Good luck! Let us know what is well-received!

            3 Replies
            1. re: ChristinaMason
              The Oracle Oct 12, 2010 01:03 PM

              Thank you for all the links!!! This gives me a great start! Made a shrimp scampi last night - that was so-so, IMO - the shrimp came out great, but neither of us were crazy about the pasta - (we've been staying away from pasta lately)

              1. re: The Oracle
                ChristinaMason Oct 12, 2010 04:01 PM

                Yum! That reminds me of a recipe I got in French cooking class. It's so delicious and can be served on its own or with rice or pasta: http://chowhound.chow.com/topics/693182#5479569

                Last time I made it, I served it with tagliatelle and infused the sauce with a little bit of saffron. Very tasty.

                You might also enjoy this recipe for mushrooms en papillote: http://www.guardian.co.uk/theguardian...

                I used madiera instead of pernod and added rosemary, parsley, and a bit of garlic (no chervil). So delicious. These are great with roasted potatoes or crusty bread and would work as a vegetarian main. Also note that the directions mistakenly call for double the diameter of parchment paper you need. 16cm is PLENTY.

                1. re: The Oracle
                  d
                  Dcfoodblog Oct 14, 2010 01:43 PM

                  You can forgo the pasta and have grilled slices of sourdough or ciabatta that have been brush in EVOO. Then rub garlic on the grilled bread. Great accompaniment to shrimp scampi.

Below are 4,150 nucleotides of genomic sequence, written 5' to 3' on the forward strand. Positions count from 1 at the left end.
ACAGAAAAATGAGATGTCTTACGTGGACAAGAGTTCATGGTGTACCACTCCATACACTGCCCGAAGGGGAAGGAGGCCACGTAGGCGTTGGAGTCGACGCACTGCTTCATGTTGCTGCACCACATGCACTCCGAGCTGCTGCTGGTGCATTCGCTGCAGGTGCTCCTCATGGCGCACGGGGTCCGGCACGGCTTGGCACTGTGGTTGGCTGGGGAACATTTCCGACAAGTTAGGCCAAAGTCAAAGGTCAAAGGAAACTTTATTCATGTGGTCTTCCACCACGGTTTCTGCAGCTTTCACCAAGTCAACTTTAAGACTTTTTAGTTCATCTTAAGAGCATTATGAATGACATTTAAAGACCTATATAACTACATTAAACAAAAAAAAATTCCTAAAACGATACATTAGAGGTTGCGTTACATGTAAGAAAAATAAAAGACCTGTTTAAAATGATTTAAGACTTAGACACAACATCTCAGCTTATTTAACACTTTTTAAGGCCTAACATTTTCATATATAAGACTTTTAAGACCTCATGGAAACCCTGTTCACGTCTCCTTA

2. 4
                4Snisl Oct 12, 2010 07:40 AM

                I love this recipe for Red Snapper Veracruz style. The two changes I make are to garnish with fresh jalapeno, not pickled, and to use cilantro instead of parsley. Works with all kinds of seafood, including shrimp.

                http://www.epicurious.com/recipes/foo...

                1 Reply
                1. re: 4Snisl
                  v
                  valerie Oct 12, 2010 04:54 PM

                  I love this recipe...it also works well with chicken.

                  And another vote for fajitas. I make these all the time. We just had them tonight...everyone was happy as usual (me, husband, 6 year old and 4 year old kids).

                  http://www.epicurious.com/recipes/foo...

                2. greygarious Oct 12, 2010 01:24 PM